Thursday, June 17, 2010

Don't let corporations become dictators

by Julie Jigsawnovich

The ATTN: Mr. Democrat video by Farbod Khoshtinat states that, "Democracy is not choking the voices so that no harsh word could aggrieve your ears." This video has drawn a worldwide enthusiastic response online. Iranians and non-Iranians alike are leaving glowing comments for it on YouTube. And the analytics map under the video shows world nations growing greener with each ATTN: Mr. Democrat view.

Although the dictatorial regime running the Islamic Republic diligently tries to block Iranians from watching YouTube, the color of Iran on the map proves that many Iranians are finding proxies to access the full internet.

Unfortunately, there's an even bigger threat to internet freedom--not from governments, but from corporations. Corporations could be even more effective than governments at preventing users from choosing what to view.

As Megan Tady wrote in the Huffington Post,"While the Internet allows people to create and share their work with the world without anyone's permission, phone and cable companies like Comcast and AT&T want to control the Internet - deciding which content loads fast, and which doesn't load at all. They could effectively silence artists and media makers everywhere, and you, too."

In addition to the strong grassroots support ATTN: Mr. Democrat received through social networks and private emails--Iranian, Azerbaijanian, French and American writers have embedded the video in their blogs. Plans by Comcast and AT&T to control the internet particularly endanger bloggers and small website owners who support democracy.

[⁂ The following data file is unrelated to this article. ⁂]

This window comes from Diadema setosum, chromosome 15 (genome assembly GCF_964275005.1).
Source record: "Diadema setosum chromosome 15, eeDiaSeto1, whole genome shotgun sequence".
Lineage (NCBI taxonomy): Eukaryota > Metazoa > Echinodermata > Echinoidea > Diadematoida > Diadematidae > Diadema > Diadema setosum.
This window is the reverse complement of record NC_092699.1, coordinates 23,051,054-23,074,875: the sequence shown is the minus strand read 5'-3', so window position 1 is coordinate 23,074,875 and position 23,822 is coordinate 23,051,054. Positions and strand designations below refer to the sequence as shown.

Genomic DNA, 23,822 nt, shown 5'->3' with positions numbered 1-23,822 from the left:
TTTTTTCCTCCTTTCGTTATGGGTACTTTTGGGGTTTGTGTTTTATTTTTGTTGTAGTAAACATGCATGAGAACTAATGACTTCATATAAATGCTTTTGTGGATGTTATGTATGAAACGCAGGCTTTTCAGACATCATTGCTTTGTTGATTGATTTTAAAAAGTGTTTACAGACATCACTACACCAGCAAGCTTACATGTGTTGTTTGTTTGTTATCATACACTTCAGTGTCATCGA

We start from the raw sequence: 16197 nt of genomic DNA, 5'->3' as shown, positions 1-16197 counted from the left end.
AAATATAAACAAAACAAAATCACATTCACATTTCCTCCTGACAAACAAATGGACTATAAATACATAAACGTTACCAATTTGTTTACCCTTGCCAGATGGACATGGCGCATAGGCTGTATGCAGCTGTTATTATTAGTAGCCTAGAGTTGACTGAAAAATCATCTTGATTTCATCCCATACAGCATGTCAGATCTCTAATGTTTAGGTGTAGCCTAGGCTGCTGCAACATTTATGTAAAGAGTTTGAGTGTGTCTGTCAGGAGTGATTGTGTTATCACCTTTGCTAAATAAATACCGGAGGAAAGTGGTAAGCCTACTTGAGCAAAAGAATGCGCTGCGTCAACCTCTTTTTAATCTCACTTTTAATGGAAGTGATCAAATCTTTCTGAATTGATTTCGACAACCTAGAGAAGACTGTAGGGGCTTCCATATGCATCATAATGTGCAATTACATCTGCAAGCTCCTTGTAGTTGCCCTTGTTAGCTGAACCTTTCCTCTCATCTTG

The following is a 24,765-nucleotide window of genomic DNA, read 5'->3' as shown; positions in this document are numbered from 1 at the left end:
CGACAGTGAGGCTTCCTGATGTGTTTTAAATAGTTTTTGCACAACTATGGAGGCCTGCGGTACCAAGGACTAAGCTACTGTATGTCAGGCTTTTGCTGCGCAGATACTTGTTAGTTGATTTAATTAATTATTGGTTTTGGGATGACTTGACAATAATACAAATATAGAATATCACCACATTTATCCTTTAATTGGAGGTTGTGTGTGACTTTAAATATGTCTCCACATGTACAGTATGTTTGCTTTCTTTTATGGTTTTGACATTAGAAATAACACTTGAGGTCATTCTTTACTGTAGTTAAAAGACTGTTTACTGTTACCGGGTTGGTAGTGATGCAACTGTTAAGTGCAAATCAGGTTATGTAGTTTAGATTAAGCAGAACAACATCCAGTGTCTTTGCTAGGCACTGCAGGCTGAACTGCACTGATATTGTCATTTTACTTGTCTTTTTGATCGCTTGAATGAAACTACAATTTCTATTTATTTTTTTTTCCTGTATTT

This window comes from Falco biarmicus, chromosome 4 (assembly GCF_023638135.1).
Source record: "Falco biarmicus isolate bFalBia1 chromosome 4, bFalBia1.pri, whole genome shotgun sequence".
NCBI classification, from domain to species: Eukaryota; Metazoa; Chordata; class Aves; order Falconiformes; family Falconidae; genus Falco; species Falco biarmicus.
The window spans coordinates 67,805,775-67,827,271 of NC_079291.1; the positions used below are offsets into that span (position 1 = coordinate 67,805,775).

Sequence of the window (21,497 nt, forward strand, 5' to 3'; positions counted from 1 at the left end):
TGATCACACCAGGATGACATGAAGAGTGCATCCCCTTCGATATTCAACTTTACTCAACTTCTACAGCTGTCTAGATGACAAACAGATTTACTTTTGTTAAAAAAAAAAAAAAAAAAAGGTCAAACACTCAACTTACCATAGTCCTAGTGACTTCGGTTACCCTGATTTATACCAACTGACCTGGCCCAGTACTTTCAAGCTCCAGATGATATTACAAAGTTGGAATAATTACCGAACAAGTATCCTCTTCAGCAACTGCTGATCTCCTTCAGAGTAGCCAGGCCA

As the internet has become a central form of communication, internet freedom/net neutrality is vital to democracy. Don't let corporations become dictators. This issue is urgent, and the impact would be international. Please contact the FCC (Federal Communications Commission) and President Obama, strongly urging them to protect free expression on the Internet--so that we can keep using the Internet the way we want to.

People living in the U.S. can
sign this petition to the FCC.

People living outside the U.S. can
contact the FCC through email here.

Everyone can contact President Obama.

Everyone can thank these Senators for their support.

I recommend the following advocacy group for this issue:

This article was republished at:

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